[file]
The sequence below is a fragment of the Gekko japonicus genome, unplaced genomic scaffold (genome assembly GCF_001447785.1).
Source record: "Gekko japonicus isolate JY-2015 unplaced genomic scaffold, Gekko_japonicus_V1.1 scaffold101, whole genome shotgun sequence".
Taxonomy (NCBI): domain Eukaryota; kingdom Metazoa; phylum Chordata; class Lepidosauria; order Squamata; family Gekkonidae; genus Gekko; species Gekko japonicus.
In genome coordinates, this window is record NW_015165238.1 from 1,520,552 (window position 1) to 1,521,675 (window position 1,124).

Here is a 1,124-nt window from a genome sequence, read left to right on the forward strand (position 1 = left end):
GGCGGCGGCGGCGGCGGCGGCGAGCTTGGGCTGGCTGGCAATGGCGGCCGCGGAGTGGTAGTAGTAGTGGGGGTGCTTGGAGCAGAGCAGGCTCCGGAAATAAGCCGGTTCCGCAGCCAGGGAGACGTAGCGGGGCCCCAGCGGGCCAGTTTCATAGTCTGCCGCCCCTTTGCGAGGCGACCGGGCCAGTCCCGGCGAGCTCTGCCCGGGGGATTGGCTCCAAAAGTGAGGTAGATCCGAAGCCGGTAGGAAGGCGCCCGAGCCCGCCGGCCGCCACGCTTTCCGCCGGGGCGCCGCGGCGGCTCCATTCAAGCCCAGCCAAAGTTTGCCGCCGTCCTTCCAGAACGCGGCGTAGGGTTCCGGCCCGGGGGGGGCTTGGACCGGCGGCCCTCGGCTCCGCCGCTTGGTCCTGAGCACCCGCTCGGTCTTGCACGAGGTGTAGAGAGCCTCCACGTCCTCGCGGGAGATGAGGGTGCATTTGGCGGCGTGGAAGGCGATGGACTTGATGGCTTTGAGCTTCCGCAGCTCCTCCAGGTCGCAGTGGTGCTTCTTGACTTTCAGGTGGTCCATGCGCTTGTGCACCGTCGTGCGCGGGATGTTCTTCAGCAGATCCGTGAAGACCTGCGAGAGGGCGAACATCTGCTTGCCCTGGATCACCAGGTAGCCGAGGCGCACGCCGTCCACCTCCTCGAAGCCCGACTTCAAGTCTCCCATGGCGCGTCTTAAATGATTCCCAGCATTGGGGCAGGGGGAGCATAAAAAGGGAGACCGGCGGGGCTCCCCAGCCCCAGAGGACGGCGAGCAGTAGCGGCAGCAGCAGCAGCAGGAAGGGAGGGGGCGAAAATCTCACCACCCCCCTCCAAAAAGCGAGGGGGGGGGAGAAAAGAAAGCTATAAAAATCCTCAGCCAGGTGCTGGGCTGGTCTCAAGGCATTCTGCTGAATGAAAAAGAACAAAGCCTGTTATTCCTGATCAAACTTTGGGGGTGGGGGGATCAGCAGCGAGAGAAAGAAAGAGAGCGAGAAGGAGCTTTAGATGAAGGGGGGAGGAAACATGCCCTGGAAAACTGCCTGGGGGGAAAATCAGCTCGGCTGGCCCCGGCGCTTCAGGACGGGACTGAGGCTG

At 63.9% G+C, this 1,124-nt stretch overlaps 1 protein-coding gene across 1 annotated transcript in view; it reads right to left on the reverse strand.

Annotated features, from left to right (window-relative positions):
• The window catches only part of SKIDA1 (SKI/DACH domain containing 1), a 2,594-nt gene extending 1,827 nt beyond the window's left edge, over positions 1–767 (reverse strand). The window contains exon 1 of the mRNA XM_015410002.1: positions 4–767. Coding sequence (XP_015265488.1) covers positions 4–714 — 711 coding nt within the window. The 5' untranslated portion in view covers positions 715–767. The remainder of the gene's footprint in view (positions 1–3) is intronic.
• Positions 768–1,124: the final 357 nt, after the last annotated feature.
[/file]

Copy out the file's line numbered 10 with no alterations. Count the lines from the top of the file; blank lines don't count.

• Positions 768–1,124: the final 357 nt, after the last annotated feature.